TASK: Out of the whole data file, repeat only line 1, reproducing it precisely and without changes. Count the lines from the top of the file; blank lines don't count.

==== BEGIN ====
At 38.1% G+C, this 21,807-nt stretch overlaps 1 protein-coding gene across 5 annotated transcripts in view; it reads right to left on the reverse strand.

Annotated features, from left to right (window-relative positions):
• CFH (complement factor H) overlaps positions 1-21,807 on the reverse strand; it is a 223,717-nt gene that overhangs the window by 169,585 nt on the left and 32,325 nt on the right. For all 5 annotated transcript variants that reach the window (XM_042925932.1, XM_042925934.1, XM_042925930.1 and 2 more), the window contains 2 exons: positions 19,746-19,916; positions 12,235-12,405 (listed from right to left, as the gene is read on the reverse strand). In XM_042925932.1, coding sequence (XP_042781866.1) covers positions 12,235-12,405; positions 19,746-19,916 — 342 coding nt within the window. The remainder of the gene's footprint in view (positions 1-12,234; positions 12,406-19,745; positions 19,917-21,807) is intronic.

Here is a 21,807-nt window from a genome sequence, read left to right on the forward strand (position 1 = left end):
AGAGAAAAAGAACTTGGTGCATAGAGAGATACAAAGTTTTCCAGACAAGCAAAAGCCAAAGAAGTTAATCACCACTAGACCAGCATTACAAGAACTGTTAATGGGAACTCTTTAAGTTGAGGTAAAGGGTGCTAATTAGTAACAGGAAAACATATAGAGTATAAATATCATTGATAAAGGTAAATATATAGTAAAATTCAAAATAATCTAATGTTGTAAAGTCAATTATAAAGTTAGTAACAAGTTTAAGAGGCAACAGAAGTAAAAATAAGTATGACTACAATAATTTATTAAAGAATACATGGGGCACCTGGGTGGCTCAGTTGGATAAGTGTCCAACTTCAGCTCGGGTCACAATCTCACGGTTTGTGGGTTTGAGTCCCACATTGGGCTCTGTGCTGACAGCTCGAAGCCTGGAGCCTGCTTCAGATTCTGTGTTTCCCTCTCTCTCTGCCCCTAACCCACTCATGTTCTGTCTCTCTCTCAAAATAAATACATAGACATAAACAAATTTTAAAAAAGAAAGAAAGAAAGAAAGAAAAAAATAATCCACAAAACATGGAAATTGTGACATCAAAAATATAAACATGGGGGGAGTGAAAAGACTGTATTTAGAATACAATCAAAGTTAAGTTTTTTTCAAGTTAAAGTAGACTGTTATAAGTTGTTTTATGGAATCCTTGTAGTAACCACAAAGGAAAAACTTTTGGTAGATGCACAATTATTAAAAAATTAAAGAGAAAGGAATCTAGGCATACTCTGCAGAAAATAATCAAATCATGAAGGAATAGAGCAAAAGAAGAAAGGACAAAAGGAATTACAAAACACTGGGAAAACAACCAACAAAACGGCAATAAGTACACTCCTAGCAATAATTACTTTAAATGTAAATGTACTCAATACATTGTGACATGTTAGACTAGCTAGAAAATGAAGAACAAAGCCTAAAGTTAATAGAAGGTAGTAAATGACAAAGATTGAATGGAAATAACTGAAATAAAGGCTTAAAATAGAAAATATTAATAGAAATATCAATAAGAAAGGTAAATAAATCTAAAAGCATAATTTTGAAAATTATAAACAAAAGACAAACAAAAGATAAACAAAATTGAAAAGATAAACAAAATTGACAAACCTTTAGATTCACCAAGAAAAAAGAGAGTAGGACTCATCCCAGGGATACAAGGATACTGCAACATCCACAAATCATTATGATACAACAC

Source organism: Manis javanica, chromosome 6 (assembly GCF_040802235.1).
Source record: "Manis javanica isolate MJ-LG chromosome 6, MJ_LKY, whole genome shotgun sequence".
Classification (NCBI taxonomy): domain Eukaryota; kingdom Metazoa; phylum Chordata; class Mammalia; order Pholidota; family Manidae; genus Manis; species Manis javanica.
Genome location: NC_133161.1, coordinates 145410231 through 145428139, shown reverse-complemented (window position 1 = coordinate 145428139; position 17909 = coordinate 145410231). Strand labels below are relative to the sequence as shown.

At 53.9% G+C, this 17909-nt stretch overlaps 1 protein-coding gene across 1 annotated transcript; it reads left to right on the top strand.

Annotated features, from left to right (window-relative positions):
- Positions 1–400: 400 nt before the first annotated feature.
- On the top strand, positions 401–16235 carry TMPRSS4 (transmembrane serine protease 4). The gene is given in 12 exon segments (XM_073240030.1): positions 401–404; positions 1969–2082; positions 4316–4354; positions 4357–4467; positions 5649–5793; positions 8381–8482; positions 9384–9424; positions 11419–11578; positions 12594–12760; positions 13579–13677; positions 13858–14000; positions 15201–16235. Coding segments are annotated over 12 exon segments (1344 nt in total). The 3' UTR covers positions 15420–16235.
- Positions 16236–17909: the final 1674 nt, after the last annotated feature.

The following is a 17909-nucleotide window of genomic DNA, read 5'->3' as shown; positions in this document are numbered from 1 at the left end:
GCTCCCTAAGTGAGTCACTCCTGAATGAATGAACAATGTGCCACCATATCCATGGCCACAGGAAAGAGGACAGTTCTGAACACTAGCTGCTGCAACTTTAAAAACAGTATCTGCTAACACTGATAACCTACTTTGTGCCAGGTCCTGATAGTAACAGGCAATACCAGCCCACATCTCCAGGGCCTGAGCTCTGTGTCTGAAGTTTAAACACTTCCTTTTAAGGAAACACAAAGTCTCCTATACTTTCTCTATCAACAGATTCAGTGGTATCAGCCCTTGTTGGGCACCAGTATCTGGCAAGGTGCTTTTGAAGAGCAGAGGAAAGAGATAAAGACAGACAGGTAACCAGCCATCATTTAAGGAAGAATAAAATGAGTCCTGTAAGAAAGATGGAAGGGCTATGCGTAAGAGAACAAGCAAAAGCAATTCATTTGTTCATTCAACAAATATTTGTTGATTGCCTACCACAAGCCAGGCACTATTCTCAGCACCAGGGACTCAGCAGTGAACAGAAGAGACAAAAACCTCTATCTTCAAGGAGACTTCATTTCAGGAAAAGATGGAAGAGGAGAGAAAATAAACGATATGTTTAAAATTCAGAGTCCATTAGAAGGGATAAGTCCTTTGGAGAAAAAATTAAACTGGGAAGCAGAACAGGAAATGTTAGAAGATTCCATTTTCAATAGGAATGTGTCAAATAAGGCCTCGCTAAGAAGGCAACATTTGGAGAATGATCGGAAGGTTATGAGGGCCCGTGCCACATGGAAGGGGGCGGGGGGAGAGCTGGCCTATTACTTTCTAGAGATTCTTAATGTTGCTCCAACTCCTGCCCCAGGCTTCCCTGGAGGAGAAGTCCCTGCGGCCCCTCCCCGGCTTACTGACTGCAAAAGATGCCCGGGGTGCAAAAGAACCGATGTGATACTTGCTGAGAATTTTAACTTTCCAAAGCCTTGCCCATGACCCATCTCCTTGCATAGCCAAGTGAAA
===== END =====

At 38.1% G+C, this 21,807-nt stretch overlaps 1 protein-coding gene across 5 annotated transcripts in view; it reads right to left on the reverse strand.